VIFF 2013: Our Most Anticipated Films

Burning Bush (dir. Agnieszka Holland)

Burning Bush (dir. Agnieszka Holland)

Editor’s Notes: The following article is part of our coverage of the 2013 Vancouver International Film Festival. For more information on the festival visit and follow VIFF on Twitter at @VIFFest

Nebraska (dir. Alexander Payne) [Alex's review]

I’m unfortunately going to miss the first two screenings due to Fantastic Fest, I’m hoping the festival adds more screenings. Are you listening VIFF? Directed by Alexander Payne is all I really need to hear to pique my interest. The film is about an elderly man venturing from Montana to Nebraska in order to claim a million dollar prize with his son. Bruce Dern plays the lead, Will Forte is supporting and Bob Odenkirk’s name appears in the credits. Shot in black and white this film looks great.

Ain’t Them Bodies Saints (dir. David Lowery) [Julian's review]

This film has generated a lot of buzz this year. The film is about a pair of lovers torn apart after a shootout with the police lands Bob (Casey Affleck) in jail. The cast includes a variety of talent: Casey Affleck, Rooney Mara and Ben Foster. This won a Cinematography Award at Cannes, sign me up!

All is Lost (dir. J.C. Chandor)

Robert Redford plays a man stranded alone at sea in a damaged boat. I’m a bit of a sucker for survival films. With one of our generation’s finest actors at the helm this looks spectacular.

Blue is the Warmest Colour (dir. Abdellatif Kechiche) [David's review]

Lea Seydoux has been on my radar since Midnight in Paris and I’m thrilled to check out this film. The film won the Palme D’Or at the Cannes Film Festival, immediately skyrocketing this to the top of my must see list. Judging from the tweets and reviews, this film cannot be missed.

Burning Bush (dir. Agnieszka Holland)

Advertised as a three-part docudrama, this could be my only chance to see this on the big screen. I read some tweets out of TIFF and while this is a large time commitment (4 hours) it looks like a grand scale experience that cannot be missed. The series is about the self-immolation of Jan Palach in 1969 and the fallout that ensued. Thankfully this film comes along with two brief intermissions.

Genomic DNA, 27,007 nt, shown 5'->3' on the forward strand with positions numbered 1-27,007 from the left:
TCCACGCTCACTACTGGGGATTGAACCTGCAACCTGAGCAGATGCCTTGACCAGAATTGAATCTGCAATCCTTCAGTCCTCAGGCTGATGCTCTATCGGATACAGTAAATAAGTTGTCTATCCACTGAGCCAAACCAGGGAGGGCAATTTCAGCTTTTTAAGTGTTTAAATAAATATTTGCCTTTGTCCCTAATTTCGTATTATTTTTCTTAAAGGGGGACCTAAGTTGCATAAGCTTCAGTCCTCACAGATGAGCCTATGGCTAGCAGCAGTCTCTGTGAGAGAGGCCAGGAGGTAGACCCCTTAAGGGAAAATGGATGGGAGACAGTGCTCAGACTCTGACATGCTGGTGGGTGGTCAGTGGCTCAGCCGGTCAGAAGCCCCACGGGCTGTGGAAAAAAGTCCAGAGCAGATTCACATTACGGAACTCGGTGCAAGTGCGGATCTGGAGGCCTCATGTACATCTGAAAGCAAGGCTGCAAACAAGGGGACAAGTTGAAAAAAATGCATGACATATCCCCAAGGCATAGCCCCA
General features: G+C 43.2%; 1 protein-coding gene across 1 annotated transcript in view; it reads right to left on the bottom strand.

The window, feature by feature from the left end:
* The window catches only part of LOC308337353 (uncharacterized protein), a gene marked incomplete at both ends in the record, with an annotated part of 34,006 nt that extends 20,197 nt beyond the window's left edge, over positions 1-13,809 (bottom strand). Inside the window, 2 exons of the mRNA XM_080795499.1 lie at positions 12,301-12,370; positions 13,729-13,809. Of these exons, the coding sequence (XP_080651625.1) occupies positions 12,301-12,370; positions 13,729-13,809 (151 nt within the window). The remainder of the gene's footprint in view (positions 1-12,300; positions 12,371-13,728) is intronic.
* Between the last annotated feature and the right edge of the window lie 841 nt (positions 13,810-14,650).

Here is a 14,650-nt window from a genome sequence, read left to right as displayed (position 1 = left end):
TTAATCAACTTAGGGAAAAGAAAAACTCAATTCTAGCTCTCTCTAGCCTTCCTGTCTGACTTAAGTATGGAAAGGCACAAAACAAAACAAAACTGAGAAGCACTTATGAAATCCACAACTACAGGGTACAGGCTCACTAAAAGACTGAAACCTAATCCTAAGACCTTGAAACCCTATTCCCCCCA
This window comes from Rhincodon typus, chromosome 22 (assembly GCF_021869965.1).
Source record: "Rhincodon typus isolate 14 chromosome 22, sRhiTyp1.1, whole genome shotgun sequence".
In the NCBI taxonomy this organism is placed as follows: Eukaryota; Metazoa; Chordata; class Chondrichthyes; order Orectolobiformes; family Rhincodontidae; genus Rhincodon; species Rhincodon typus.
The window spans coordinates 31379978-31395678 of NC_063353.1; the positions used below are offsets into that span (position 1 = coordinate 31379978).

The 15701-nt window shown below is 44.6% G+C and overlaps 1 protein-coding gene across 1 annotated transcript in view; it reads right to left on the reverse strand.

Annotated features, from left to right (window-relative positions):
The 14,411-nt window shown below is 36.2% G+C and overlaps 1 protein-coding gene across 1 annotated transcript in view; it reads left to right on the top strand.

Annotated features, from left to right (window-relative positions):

The Face of Love (dir. Arie Posin)

This is the closing gala film of VIFF 2013. The Face of Love is about a woman who falls for a man who bears resemblance to her late husband. Annette Bening did a fine job with The Kids Are All Right, I cannot wait to see her in this film. The cast also includes Ed Harris and Robin Williams. Let’s hope this marks the return of the Williams I once adored.

Fanie Fourie’s Lobola (dir. Henk Pretorius)

This film won the audience award at Seattle Film Festival, a festival that displays great taste in cinema. It’s about an Afrikaan man falling in love with a Zulu woman and the cultural clash that’s bound to happen. Sounds a bit like Romeo & Juliet! I’m a sucker for a good romance, especially when you mix in forces set out to stop said romance.

The Kill Team (dir. Dan Krauss)

This is an expose based on soldiers killing innocent civilians for sport in Afghanistan. A young soldier stepped forward to blow the whistle and was promptly a target in a series of war crimes. While the content seems grim it sounds like the kind of story that must be told.

The Lunchbox (dir. Ritesh Batra)

I’m a man who likes to go into movies cold. It’s common for me to skip all IMDB pages and trailers if I want to see a movie. I enjoy Irrfan Khan’s work and A.O. Scott (one of my favorite critics) gave this a glowing review out of Telluride.

That Burning Feeling (dir. Jason James)

This is a rom-com centered on an STD! The premise alone sounds hysterical. The trailer is quite funny and it’s set in Vancouver, a ferry ride away from me. Let’s hope they find that fine line between gross-out comedy and heartwarming romance.

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Adrian Charlie

Staff Film Critic
I'm from Victoria BC and love watching films from all corners of the world. I'm fascinated by interpreting films and connecting with other film lovers. I love sharp, clever dialogue (QT), beautifully shot films (The Thin Red Line) and a filmmaker who trusts the audience to put it all together and leave room for discussion (PTA).